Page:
Authored and edited by leaders in the field, The Human Microbiota and Human Chronic Disease will be an invaluable resource for clinicians, pathologists, immunologists, cell and molecular biologists, biochemists, and system biologists studying cellular and molecular bases of human diseases.

About the Authors 
Luigi Nibali is a Senior Clinical Lecturer in the Clinical Oral Research Centre, Institute of Dentistry, Queen Mary University London in London, UK.
Brian Henderson is a Professor of Microbial Diseases in the School of Life and Medical Sciences at University College London in London, UK. 
Contents
List of contributors, xvii
Preface, xxi
Section 1 An introduction to the human tissue microbiome, 1
1   The human microbiota: an historical perspective, 3
Mike Wilson
1.1 Introduction: the discovery of the human microbiota: why do we care?, 3
1.2 The importance of the indigenous microbiota in health and disease, 3
1.2.1 The indigenous microbiota and human disease, 4
1.2.2 The indigenous microbiota and human health, 4
1.3 The development of technologies for characterising the indigenous microbiota, 8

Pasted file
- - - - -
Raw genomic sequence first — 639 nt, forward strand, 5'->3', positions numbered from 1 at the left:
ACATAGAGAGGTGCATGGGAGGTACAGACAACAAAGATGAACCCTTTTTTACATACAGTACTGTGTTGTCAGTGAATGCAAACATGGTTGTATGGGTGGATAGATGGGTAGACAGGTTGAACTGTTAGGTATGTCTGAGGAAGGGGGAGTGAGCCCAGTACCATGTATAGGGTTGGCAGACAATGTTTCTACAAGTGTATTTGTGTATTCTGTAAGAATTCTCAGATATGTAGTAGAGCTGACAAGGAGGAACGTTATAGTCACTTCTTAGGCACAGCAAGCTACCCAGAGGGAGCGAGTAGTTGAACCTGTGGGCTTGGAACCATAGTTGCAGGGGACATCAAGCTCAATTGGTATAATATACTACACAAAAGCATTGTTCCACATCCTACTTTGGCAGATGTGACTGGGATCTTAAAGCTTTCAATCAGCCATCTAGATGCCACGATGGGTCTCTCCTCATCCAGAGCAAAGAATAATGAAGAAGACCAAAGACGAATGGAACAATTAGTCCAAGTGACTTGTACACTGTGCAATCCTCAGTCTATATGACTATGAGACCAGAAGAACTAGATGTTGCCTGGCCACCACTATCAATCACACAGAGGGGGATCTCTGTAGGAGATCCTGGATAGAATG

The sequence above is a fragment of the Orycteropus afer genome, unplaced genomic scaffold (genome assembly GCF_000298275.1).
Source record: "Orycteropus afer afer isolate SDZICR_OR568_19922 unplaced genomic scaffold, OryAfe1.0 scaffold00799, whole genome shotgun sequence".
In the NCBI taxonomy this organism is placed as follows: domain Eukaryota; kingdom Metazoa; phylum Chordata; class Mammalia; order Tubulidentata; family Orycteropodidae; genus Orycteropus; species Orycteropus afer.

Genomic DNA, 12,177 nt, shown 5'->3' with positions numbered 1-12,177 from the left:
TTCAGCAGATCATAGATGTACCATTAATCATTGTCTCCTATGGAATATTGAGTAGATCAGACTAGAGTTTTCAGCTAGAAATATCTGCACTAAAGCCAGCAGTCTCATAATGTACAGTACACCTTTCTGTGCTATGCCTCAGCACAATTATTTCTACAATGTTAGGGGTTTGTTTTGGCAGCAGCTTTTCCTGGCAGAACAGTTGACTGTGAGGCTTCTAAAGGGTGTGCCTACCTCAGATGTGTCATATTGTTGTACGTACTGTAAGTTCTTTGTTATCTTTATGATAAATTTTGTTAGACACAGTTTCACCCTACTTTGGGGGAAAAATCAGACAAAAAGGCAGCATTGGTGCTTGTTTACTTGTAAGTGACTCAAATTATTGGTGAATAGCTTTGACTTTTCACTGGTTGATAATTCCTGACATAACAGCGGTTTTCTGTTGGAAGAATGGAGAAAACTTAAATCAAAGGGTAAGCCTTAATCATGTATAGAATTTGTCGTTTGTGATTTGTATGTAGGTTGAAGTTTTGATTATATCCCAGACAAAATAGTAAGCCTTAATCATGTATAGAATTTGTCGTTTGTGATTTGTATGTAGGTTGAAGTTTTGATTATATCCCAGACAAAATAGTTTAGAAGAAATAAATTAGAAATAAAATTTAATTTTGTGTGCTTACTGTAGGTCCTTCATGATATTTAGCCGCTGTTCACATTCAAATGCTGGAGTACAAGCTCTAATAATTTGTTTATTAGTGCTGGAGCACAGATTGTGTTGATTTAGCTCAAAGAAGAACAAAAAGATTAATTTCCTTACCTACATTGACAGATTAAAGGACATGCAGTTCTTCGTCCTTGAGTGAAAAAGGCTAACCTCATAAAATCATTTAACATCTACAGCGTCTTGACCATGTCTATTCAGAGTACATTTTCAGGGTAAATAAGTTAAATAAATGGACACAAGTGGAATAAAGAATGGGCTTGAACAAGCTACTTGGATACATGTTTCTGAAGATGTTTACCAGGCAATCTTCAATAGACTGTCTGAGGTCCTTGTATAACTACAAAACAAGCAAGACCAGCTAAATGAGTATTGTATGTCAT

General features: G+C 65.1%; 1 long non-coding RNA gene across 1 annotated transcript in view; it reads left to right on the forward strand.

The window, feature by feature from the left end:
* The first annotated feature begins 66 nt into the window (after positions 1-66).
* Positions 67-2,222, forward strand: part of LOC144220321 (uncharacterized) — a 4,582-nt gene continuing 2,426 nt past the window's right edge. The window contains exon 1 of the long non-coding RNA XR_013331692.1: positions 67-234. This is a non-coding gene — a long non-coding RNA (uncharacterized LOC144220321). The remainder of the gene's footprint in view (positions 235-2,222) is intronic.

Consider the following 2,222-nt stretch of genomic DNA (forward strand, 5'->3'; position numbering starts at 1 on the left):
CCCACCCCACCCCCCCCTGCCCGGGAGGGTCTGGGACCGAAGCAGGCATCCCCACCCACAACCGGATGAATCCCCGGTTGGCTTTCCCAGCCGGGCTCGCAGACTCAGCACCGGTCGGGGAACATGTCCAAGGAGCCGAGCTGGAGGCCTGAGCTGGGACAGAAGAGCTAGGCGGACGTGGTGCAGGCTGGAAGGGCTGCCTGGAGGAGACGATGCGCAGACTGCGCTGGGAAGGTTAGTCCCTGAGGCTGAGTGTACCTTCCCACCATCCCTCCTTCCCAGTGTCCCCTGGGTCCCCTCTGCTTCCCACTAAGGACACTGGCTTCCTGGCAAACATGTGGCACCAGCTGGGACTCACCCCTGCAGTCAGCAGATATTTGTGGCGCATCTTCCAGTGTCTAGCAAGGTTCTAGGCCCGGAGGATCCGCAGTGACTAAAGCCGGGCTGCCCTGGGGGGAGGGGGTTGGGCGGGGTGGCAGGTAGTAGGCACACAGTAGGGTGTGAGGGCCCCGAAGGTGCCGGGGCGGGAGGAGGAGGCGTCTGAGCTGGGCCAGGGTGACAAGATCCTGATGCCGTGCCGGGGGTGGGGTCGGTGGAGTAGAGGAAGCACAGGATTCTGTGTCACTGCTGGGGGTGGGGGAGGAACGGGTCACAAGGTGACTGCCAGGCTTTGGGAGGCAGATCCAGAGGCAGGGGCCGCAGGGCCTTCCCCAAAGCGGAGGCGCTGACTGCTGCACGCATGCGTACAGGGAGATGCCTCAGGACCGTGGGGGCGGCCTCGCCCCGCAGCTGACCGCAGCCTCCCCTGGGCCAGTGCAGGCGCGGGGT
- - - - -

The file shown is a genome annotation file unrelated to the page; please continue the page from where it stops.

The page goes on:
1.3.1 Light microscopy, 9
1.3.2 Electron microscopy, 11
1.3.3 Culture ]based approaches to microbial community analysis, 12
1.4 Culture ]independent approaches to microbial community analysis, 29
1.5 Determination of microbial community functions, 31
1.6 Closing remarks, 32
Take ]home message, 32
References, 33
2  An introduction to microbial dysbiosis, 37
Mike Curtis
2.1 Definition of dysbiosis, 37
2.2 The ‘normal’ microbiota, 38
2.3 Main features of dysbiosis, 45
2.4 Conclusions, 49
Take ]home message, 53
Acknowledgment, 53
References, 53
3  The gut microbiota: an integrated interactive system, 55
Hervé M. Blottière and Joël Doré
3.1 Introduction, 55
3.2 Who is there, how is it composed?, 56
3.3 A system in interaction with food, 58